In this issue, HCV Next asks five questions of Ravi Jhaveri, MD, FIDSA, FPIDS, associate professor of Pediatrics in the division of Infectious Diseases at University of North Carolina at Chapel Hill School of Medicine. Jhaveri received his BA in history from Boston University, where he also played on the varsity tennis team. He completed his MD at the Mount Sinai School of Medicine in 1996. It was then to the University of Chicago for a residency in Pediatrics, followed by a fellowship in Pediatric Infectious Diseases at Mattel Children’s Hospital at UCLA.
Jhaveri’s professional career took him to the Duke University Medical Center, where he spent the better part of a decade teaching in the departments of Pediatrics, Pediatric Infectious Diseases and Molecular Genetics & Microbiology. Some of his honors include the Fellow Teaching Award at Mattel Children’s Hospital at UCLA, the American Liver Foundation/American Association for the Study of Liver Diseases Sheila Sherlock Translational Research Award and the Duke Global Health Institute Seed Travel Award. He is board certified in Pediatrics and Pediatric Infectious Diseases.
Who has had the greatest influence on your career?
This might sound a bit cliché, but I have been fortunate to work with many special people over the course of my career and have tried to adopt their best traits. I have modeled my clinical care and teaching after Paul Krogstad, MD, and James Cherry, MD, both of the department of Pediatric Infectious Diseases at Ronald Reagan UCLA Medical Center and Mattel Children’s Hospital at UCLA. I have modeled my research habits after John McHutchison, MD, senior vice president of Liver Disease Therapeutics at Gilead Sciences; Anna Mae Diehl, MD, Florence McAlister Professor of Medicine at the Duke University School of Medicine; Asim Dasgupta, PhD, professor of Microbiology, Immunology & Molecular Genetics at the David Geffen School of Medicine at UCLA; as well as Krogstad. I have modeled how I treat my colleagues after Sam Katz, MD, Wilburt Cornell Davison Professor and Chairman Emeritus of Pediatrics at Duke University.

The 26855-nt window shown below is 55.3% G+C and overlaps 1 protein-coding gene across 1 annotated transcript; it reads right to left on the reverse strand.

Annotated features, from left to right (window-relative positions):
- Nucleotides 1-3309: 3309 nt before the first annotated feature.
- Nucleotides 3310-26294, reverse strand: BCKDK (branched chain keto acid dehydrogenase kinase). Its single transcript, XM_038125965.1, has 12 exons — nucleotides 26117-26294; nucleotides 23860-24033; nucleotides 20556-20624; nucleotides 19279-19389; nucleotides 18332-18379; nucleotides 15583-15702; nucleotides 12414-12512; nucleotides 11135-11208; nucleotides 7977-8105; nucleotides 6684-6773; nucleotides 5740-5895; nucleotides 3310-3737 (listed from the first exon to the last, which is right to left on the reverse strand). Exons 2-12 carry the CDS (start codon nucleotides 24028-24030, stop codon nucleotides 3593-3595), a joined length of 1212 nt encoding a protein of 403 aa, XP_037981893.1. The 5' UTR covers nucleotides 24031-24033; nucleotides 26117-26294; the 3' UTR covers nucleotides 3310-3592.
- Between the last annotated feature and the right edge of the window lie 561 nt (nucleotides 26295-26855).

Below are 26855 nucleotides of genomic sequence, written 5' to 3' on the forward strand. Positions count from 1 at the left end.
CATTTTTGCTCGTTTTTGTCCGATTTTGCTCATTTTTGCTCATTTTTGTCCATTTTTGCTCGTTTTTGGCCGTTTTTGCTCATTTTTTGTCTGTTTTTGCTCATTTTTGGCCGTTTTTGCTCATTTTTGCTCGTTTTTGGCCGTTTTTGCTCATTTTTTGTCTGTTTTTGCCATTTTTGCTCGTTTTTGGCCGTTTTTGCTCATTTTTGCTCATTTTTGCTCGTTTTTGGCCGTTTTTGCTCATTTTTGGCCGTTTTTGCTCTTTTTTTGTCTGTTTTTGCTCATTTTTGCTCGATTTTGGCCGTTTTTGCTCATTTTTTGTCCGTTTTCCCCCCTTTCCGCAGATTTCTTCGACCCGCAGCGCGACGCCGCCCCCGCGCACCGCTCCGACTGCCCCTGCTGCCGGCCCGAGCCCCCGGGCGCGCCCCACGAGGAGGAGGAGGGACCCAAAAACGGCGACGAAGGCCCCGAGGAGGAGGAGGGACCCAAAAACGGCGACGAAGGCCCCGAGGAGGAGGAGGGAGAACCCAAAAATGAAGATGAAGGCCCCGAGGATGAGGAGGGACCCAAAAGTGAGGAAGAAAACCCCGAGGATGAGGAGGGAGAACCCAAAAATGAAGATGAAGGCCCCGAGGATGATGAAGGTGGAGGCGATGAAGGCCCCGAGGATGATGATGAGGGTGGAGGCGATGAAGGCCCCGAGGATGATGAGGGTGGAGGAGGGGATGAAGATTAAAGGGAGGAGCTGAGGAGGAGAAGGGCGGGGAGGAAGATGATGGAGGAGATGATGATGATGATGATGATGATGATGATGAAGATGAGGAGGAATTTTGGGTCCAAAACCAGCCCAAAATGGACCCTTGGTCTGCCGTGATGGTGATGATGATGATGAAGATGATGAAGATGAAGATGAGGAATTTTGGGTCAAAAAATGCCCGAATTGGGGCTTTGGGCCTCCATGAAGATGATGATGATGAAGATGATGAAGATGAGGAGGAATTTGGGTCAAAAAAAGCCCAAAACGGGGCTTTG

I also paid attention to all those individuals that did things I promised myself I would never do. Those lessons were also very powerful.
What was the defining moment that led your field?
As a first year fellow in pediatric infectious diseases, I was deciding on a topic for my research project. I decided on basic research and discussed opportunities with Dasgupta at UCLA. His lab was working on HCV among other things and I thought the work sounded really interesting. As I began to learn more about HCV, I realized there was so much opportunity to treat and study HCV in infants, children and pregnant women. I also realized that there was no one else in my specialty doing this work and very few others in general. It became a natural niche for me and now, almost 20 years later, I am still involved in the work.
What area of research in hepatology interests you?
I am in pediatrics and have always had an interest in mother-to-infant transmission of HCV. I am so excited by the possibility of being able to use antivirals to potentially interrupt this mode of transmission. The overwhelmingly favorable profile of these drugs has the potential to eliminate the concerns that people have had about treating pregnant women and infants. I see it as my job to continue to advocate for steps toward this goal.
What advice would you offer a student in medical school today?
I would offer two pieces of advice. The first is to find your passion. If you are doing what you are most passionate about on a daily basis, you will be better apt to navigate the challenges and difficulties that you face. The second is to take the long view to your career and constantly look to build your skills and engage in tackling the unanswered questions. Seasoned clinicians and researchers will often talk about how they have had to reinvent themselves several times over the course of their career. Be prepared for this and embrace it.
Have you ever witnessed or been part of medical history in the making?
When I started medical school, HIV was essentially a death sentence, with many infected children dying in the first year or 2 of life. Many brave people confronted the criticism and conducted the studies that ultimately showed that if you gave [azidothymidine] to a pregnant woman with HIV and also gave it to her infant child, you could dramatically reduce the risk for transmission. These results allowed for the protocols to continuously improve so that virtually no infant in the United States is born with HIV. The studies also offered a road map for how to tackle other viral infections (like HCV) that are transmitted from mother to infant.